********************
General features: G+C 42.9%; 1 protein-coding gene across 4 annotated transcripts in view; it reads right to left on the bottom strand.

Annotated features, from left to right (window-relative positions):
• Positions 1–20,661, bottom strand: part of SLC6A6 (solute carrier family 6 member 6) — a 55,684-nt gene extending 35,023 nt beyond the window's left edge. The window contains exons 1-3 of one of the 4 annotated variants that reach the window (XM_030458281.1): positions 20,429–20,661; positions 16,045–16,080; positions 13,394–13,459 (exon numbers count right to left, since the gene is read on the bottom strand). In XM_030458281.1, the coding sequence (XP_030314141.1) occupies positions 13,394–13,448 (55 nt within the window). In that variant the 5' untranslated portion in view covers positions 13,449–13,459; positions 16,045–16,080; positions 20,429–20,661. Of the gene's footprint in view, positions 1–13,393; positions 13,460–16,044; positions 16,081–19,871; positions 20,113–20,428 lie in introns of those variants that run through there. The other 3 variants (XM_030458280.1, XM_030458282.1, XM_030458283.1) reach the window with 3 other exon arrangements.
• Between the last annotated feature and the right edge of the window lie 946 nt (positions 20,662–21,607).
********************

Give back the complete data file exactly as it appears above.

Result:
General features: G+C 42.9%; 1 protein-coding gene across 4 annotated transcripts in view; it reads right to left on the bottom strand.

Annotated features, from left to right (window-relative positions):
• Positions 1–20,661, bottom strand: part of SLC6A6 (solute carrier family 6 member 6) — a 55,684-nt gene extending 35,023 nt beyond the window's left edge. The window contains exons 1-3 of one of the 4 annotated variants that reach the window (XM_030458281.1): positions 20,429–20,661; positions 16,045–16,080; positions 13,394–13,459 (exon numbers count right to left, since the gene is read on the bottom strand). In XM_030458281.1, the coding sequence (XP_030314141.1) occupies positions 13,394–13,448 (55 nt within the window). In that variant the 5' untranslated portion in view covers positions 13,449–13,459; positions 16,045–16,080; positions 20,429–20,661. Of the gene's footprint in view, positions 1–13,393; positions 13,460–16,044; positions 16,081–19,871; positions 20,113–20,428 lie in introns of those variants that run through there. The other 3 variants (XM_030458280.1, XM_030458282.1, XM_030458283.1) reach the window with 3 other exon arrangements.
• Between the last annotated feature and the right edge of the window lie 946 nt (positions 20,662–21,607).